When your body doesn’t have as much fluid as it needs, then you’re dehydrated. The daily recommended fluid intake to prevent dehydration is 10 to 15 8-ounce glasses. The food we eat gives out body 20% of the water we contain and the remaining 80% is all fluids, mainly water. Here’s what you need for a healthy, hydrated body.
Naturally, water is simply the best way to hydration. And the plus side is, it’s calorie free, which cannot be said for all the high calorie drinks. It’s also affordable and convenient. To up your daily water intake drinking 8 glasses of water a day is recommended (the first glass being right after you wake up, and the last right before bed). Be sure to have a water bottle filled with water with you throughout the day.
Fruits and Veggies
Juices are high in calories and low in fiber. Grapefruits, strawberries, watermelon, cauliflower, tomatoes, broccoli and cucumbers all consist of more than 90 percent water. To get all of the benefits of whole fruits and vegetables in a drink, make a smoothie by blending low-fat milk or water with whole fruits and vegetables.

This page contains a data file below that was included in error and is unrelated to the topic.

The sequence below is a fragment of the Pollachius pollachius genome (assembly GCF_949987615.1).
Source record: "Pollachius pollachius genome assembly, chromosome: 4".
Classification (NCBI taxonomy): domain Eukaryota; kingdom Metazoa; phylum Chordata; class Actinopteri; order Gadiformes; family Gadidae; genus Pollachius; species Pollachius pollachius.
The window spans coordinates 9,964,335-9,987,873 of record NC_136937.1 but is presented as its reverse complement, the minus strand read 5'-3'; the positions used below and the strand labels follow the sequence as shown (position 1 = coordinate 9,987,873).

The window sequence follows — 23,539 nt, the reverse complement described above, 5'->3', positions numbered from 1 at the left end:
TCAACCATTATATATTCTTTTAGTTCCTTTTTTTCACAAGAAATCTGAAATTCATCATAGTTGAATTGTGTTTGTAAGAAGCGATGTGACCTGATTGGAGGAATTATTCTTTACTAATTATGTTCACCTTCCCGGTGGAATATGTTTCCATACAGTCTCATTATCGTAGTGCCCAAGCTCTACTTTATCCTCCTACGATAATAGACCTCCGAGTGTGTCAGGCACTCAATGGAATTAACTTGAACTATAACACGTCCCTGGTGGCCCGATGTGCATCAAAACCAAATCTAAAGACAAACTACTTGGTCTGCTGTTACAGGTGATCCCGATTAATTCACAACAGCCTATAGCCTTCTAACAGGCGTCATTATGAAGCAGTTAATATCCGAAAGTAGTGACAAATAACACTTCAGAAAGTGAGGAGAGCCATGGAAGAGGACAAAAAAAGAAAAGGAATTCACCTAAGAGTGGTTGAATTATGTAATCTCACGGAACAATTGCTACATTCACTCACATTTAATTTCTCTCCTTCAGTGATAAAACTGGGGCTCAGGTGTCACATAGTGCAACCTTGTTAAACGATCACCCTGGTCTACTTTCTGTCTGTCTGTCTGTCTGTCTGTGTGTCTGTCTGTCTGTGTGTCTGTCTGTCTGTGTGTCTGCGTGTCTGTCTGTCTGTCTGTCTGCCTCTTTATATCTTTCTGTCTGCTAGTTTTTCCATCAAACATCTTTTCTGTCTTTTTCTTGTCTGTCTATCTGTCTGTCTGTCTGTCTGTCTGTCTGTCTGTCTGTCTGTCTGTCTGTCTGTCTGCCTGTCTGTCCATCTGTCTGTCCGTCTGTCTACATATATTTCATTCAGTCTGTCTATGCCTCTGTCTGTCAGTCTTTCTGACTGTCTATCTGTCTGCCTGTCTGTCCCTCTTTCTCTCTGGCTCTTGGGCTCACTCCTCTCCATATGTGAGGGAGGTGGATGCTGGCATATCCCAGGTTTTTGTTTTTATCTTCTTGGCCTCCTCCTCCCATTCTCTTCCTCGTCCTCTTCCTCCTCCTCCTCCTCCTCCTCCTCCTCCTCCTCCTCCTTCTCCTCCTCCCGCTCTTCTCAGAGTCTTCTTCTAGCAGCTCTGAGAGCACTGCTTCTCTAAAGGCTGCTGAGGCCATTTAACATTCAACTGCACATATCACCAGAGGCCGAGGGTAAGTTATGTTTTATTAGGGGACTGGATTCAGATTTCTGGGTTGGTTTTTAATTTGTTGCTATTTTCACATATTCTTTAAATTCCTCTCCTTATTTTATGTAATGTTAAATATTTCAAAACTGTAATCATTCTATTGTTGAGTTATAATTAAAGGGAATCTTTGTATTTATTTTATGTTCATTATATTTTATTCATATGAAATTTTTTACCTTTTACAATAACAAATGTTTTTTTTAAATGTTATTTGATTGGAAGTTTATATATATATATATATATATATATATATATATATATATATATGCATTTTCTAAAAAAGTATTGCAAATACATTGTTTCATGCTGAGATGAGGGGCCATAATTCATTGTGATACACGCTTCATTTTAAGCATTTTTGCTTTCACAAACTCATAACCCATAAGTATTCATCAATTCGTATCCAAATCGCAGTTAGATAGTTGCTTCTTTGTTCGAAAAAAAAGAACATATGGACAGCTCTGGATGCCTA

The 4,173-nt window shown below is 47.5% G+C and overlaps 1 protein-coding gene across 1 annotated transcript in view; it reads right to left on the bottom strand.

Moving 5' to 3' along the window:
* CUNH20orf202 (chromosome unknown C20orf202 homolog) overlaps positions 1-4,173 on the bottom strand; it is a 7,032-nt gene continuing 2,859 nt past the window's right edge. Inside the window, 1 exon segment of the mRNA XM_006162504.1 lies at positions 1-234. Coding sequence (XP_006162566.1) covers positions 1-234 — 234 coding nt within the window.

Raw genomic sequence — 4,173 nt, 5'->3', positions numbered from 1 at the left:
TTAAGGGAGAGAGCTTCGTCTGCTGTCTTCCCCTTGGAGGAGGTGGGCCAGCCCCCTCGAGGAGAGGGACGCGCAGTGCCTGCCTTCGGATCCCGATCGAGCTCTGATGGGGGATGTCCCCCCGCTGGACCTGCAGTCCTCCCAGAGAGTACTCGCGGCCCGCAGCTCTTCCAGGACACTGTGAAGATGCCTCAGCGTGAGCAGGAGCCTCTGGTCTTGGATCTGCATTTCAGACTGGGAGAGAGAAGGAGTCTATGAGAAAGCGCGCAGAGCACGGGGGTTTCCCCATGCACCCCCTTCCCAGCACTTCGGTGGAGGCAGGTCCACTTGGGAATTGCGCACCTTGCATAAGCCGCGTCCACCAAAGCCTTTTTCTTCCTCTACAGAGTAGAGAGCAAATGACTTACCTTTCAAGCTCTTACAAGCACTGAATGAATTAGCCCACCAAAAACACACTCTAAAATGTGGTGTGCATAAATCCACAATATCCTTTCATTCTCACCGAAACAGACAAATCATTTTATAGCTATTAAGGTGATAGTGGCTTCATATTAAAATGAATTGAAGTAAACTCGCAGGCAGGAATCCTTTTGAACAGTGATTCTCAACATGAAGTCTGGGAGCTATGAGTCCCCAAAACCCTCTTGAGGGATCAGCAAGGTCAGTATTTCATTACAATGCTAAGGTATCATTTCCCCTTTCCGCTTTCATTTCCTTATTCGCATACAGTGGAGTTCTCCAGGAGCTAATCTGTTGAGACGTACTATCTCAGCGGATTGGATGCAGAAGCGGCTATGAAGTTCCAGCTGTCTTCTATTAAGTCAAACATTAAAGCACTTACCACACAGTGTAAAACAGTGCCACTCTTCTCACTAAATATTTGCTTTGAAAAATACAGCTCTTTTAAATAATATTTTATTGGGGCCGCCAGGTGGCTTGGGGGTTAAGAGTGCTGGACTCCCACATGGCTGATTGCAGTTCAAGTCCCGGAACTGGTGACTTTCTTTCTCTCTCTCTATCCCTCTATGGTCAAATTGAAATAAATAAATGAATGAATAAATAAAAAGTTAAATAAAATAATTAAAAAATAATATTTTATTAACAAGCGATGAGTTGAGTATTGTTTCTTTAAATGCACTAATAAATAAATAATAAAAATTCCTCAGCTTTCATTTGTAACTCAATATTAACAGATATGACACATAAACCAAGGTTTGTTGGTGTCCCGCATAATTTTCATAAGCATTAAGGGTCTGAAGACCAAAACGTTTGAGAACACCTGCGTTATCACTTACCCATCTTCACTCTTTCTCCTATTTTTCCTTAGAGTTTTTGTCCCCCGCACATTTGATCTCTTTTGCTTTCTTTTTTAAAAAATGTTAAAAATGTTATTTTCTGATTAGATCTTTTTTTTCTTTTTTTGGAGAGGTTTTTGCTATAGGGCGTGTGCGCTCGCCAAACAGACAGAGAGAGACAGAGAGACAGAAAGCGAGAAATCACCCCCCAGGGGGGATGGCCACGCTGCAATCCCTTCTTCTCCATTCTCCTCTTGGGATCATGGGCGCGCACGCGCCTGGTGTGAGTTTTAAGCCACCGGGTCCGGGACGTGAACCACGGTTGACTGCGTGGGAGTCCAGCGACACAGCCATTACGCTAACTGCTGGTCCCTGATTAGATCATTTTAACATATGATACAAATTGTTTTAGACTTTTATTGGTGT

Milk is known to be very rich in calcium and vitamin D (both of which are very good for you). Incorporate 2 cups of low-fat dairy or nondairy milk into your daily diet as part of your fluid intake. With a carbohydrate-to-protein ratio similar to sports recovery drinks, chocolate milk consumed immediately after exercise and again two hours later seems to enhance recovery and prevent muscle damage.
One of the best and easy ways to make soup flavourful is by using Broth (which is seasoned water), which also means it’s super hydrated. Replenish lost fluid and sodium after vomiting with a bowl of chicken broth. If you aren’t lacking sodium, stick to low-sodium canned soups or make your own with minimal salt. One cup of canned soup contains 600 to 1,300 milligrams of sodium. A healthy adult’s daily limit is 2,000 milligrams.